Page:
I am a jolly shantyboy, I love to sing and dance,
I wonder what my girl would say if she could see my pants,
Fourteen patches on the knees and sixteen on the stern.
I wear them while I'm in the woods, then home I do return.
And I'm on my jovial way and I'll spend my money free,
I have plenty, come and drink a lager beer with me.
In the autumn of the year it's to the woods I go
With my axe and my saw by my side, lumbering through the snow.
In the spring and on the drive the pine logs I will burl.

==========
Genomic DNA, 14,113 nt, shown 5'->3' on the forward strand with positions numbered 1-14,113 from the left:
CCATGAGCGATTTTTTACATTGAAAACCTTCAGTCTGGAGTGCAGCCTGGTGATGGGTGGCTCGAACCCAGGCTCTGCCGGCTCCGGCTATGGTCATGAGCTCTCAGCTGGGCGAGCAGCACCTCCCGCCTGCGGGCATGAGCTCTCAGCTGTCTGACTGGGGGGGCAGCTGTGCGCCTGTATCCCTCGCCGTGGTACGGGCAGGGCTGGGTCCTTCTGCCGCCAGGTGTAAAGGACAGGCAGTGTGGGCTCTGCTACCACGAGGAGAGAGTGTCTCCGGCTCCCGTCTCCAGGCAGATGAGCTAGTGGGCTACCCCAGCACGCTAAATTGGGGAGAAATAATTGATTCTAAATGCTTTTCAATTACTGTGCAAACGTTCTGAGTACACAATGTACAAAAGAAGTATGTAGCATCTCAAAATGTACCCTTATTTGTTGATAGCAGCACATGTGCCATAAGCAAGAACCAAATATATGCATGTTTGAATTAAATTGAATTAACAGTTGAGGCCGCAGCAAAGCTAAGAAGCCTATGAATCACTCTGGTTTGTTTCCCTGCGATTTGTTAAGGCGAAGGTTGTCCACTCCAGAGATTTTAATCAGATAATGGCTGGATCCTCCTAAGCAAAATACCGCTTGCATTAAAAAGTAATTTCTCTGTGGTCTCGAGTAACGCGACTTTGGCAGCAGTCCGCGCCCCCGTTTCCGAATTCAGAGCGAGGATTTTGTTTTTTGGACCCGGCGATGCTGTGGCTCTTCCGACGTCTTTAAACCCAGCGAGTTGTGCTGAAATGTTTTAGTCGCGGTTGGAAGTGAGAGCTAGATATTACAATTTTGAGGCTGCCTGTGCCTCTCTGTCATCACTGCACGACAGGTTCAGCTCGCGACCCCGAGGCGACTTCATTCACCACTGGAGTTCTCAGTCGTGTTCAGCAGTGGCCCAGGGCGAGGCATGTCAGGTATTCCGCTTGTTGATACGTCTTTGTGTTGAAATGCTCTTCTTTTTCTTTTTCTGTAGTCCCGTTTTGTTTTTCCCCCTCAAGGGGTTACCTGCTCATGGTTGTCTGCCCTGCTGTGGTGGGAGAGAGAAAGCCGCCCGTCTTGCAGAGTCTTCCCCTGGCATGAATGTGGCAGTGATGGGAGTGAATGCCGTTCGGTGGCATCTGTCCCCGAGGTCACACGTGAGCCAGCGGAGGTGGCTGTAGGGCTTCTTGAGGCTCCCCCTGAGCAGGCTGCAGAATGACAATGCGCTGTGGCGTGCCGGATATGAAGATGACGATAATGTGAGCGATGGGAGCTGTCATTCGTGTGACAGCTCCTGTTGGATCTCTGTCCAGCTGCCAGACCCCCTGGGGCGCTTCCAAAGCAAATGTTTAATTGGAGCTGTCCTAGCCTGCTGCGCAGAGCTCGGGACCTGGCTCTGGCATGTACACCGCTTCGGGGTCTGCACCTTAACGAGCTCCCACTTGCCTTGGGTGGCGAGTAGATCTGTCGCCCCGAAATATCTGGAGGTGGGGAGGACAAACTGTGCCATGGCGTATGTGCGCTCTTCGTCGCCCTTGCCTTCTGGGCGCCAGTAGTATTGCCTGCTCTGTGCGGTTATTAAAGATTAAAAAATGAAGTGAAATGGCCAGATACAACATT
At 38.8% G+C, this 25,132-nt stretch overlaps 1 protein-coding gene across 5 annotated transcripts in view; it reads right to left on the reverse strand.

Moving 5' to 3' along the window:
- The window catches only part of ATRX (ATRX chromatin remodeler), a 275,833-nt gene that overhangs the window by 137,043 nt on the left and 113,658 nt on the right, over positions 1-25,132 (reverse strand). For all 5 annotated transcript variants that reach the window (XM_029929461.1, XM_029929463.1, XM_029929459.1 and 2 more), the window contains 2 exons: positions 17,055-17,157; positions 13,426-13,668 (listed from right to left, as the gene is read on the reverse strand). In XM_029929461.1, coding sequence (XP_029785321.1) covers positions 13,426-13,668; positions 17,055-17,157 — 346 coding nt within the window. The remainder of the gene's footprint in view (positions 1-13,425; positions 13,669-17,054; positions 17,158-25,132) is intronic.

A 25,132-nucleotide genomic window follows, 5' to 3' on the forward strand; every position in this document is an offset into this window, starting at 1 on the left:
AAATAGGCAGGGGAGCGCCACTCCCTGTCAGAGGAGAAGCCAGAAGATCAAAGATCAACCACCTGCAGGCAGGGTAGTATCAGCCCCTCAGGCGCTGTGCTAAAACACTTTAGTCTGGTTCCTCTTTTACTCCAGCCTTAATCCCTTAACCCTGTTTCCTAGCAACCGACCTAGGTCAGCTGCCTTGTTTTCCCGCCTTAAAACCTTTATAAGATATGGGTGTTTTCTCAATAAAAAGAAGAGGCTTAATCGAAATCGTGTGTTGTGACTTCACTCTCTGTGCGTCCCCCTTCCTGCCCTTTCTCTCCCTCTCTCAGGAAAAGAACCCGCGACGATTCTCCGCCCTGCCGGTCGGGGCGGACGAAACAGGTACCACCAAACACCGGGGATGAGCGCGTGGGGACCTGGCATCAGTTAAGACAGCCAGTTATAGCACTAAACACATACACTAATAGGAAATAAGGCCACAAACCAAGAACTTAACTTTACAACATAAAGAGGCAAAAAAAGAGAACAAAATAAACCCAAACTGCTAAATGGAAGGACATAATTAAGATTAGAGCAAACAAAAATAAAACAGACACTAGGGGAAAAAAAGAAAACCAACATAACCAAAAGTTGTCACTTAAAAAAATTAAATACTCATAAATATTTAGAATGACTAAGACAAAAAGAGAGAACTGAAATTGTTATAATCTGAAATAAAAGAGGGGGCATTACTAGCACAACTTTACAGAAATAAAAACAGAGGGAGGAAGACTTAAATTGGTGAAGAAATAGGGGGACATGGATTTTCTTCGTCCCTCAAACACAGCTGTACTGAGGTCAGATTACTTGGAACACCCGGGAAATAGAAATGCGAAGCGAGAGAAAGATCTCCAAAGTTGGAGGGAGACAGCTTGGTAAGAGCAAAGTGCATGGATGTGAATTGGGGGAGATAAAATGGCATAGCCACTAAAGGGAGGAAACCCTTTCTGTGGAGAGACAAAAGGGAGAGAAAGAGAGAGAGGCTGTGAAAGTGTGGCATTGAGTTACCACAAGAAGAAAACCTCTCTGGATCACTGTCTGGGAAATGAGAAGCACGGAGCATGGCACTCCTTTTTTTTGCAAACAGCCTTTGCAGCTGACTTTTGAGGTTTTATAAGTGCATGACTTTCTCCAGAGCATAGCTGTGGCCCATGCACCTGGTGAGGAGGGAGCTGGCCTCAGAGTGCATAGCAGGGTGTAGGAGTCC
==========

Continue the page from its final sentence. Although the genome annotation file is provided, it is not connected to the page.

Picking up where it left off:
All the time I'll be thinkin' about the lovely Gatineau girls.
I love the girls of Gatineau, they are so trim and neat,
they are so slim around the waist, their kisses are so sweet.
Mary-Anne and Josephine, and likewise Jenny, too.
Along with some of the Gatineau girls, I'll roam this country through.
We often go on dancin', we dance all night, you see.
And often all the girls, they grow so very fond of me.
We dance all night 'Til broad daylight, we dance until the morn',
Head and tail off like a steer, a-running through the corn.
And when the drive is over, the boys are at the mill,
It's good-bye to the bullcook and the foreman they call Will.
The shanty life is over and to the south I'll go
To dance through the fields with the girls of Gatineau.